Northern Spring Peeper
Among the first true signs of spring in Maryland is the cacophonous sound of the tiny, thumb-nail sized Chorus Frogs, known as Spring Peepers. Along with the return of the Osprey and the departure of Canada Geese, the Spring Peeper is a strong indicator of warmer days to come. The loud, peeping chorus of Spring Peepers means winter is finally coming to an end. These little frogs are among the very first to call and breed in the spring. The call is very important during the breeding season, as the female will choose a mate by the quality of its call.
The Spring Peeper, though nocturnal, is one of the most familiar frogs in the East. Like many of the Chorus Frogs, the Spring Peeper is often heard, but not seen. It gets its name from its call, which consists of a single clear note or peep, occurring once a second. Only the males sing, calling from shrubs and trees standing in or overhanging water.
The faster and louder a male sings, the more likely he is to attract a mate. A male peeper may also give a lower-pitched trilled whistle, usually when another male has moved too close to its calling site. During the daytime, peepers often call during light rains or in cloudy weather.
The intensity of calling increases and can become a deafening chorus during humid evenings or just after a warm spring rain when many males congregate. The resulting chorus sounds of many peepers calling together sounds a bit like jingle bells. In fact the residents of Martha's Vineyard, Massachusetts, call these creatures Pinkletinks.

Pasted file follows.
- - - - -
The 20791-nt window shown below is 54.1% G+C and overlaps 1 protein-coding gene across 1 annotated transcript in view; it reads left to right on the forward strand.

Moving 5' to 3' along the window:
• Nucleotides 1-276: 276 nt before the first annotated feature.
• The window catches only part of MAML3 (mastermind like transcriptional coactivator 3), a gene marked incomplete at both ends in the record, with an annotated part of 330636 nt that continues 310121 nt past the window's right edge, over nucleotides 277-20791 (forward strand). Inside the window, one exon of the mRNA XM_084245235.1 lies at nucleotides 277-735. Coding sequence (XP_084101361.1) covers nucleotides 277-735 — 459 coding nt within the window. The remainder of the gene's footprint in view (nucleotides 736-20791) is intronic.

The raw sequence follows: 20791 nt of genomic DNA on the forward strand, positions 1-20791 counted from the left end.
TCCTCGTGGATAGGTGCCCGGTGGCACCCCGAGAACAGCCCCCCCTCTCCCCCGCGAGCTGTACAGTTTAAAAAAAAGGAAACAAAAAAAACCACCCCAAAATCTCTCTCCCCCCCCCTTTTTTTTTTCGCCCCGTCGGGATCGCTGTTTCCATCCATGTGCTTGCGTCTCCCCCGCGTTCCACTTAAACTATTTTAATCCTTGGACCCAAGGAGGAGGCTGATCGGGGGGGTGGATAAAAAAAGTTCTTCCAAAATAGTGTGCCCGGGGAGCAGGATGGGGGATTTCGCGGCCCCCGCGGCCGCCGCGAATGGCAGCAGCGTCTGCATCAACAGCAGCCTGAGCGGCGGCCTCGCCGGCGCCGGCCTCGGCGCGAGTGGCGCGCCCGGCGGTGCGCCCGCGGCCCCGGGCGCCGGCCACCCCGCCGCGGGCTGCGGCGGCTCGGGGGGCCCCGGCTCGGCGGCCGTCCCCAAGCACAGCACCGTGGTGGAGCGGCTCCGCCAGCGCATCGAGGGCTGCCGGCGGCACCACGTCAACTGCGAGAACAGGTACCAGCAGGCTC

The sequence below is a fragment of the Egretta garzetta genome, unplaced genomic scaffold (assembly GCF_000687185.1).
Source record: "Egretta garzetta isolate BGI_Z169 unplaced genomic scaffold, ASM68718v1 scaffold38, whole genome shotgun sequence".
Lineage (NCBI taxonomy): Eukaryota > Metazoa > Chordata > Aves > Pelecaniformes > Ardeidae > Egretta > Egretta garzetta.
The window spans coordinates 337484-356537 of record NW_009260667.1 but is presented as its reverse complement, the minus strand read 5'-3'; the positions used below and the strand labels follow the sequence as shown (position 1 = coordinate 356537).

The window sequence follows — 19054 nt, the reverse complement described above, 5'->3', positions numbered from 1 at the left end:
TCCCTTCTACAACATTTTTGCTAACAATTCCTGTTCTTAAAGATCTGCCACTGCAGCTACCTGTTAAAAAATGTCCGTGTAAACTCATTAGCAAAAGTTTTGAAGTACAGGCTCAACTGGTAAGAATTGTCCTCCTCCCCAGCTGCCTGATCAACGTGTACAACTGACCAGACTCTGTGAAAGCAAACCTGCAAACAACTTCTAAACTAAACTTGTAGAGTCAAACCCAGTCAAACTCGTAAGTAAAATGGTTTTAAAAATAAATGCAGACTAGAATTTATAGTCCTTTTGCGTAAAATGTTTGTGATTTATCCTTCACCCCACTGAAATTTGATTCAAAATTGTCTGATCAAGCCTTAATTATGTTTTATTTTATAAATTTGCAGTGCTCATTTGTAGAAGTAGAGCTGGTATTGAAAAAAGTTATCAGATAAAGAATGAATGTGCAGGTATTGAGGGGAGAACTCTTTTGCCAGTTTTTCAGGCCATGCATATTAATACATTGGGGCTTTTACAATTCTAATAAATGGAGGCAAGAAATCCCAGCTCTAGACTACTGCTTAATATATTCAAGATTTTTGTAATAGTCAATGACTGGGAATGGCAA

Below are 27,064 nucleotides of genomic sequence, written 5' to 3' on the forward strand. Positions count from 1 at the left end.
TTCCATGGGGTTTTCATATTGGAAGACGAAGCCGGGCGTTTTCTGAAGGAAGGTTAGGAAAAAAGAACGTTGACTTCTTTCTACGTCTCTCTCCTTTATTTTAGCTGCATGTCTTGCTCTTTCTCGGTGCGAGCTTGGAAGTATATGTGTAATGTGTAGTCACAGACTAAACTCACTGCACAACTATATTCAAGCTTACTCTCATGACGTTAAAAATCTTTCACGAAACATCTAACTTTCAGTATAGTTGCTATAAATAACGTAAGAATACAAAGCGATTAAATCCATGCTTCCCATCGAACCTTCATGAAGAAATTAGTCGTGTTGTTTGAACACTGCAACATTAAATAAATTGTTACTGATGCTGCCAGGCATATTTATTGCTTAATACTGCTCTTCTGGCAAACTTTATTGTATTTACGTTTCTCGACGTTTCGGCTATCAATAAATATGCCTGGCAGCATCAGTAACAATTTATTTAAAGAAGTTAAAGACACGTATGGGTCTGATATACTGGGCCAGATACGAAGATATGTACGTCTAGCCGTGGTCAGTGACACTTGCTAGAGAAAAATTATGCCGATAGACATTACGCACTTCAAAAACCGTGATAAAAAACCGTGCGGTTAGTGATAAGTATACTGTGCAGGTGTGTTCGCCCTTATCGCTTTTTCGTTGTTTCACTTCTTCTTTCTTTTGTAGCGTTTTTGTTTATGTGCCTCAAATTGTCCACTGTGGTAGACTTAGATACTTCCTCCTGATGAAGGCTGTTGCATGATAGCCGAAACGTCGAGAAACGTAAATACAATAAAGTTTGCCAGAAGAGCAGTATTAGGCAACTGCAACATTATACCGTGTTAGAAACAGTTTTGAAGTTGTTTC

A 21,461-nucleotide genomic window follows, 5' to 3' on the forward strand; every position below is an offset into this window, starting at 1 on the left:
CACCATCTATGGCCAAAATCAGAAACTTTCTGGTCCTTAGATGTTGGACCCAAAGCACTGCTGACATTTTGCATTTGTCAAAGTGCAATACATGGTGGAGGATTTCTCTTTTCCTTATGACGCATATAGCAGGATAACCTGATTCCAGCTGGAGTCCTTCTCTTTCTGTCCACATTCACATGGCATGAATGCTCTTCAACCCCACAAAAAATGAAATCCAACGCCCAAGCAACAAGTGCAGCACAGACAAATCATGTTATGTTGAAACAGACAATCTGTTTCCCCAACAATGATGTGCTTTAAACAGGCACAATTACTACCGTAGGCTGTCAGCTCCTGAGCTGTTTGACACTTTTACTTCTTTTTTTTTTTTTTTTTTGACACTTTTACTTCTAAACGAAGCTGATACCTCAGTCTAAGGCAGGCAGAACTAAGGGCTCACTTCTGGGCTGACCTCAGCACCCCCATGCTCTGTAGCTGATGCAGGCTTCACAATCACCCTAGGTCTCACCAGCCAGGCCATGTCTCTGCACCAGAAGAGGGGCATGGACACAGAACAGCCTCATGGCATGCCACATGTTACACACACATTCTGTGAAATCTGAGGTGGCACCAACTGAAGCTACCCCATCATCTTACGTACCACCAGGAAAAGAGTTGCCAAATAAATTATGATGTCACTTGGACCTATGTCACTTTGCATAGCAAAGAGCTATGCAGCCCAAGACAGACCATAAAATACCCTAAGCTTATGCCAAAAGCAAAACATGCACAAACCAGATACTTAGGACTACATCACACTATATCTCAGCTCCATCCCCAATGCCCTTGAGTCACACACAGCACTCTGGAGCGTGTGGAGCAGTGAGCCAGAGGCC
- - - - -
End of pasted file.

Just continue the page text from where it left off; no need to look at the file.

The Spring Peeper, like other Chorus Frogs, is a small animal attaining an adult length of only a little over an inch long. A characteristic of the Spring Peeper is the dorsal marks that form an X on the back. It usually isn't a perfect X, but some form of it. Their Latin name, Pseudacris crucifer, was chosen because "crucifer" in Latin means “cross bearing.”
Pseudacris crucifer has moderately webbed feet and noticeable disks on its fingers and toes. Like all treefrogs, peeper toepads are sticky and round, useful for climbing trees and other plants. It also has dark bands on its legs and a dark bar between its eyes. The general coloration is a variation of brown, gray, or green. This frog has some color-changing ability and can darken or lighten, depending on its mood or the surroundings.
Because they breed in permanent or temporary fresh water, pools are a habitat requirement. This frog is found in fishless, temporary wetlands associated with forested habitat like marshy woods, non-wooded lowlands, or near ponds and swamps. Although it is a good climber, spring peepers seem to prefer to be on the ground or hiding in leaf litter.
The breeding period is from February -June, when the female lays 200 to 1,200 eggs. Peepers do not lay eggs in strands or clumps. Unlike all other MD frogs, they lay their eggs singly, attached to submerged aquatic vegetation. After the breeding season, they move into woodlands, old fields or shrubby areas.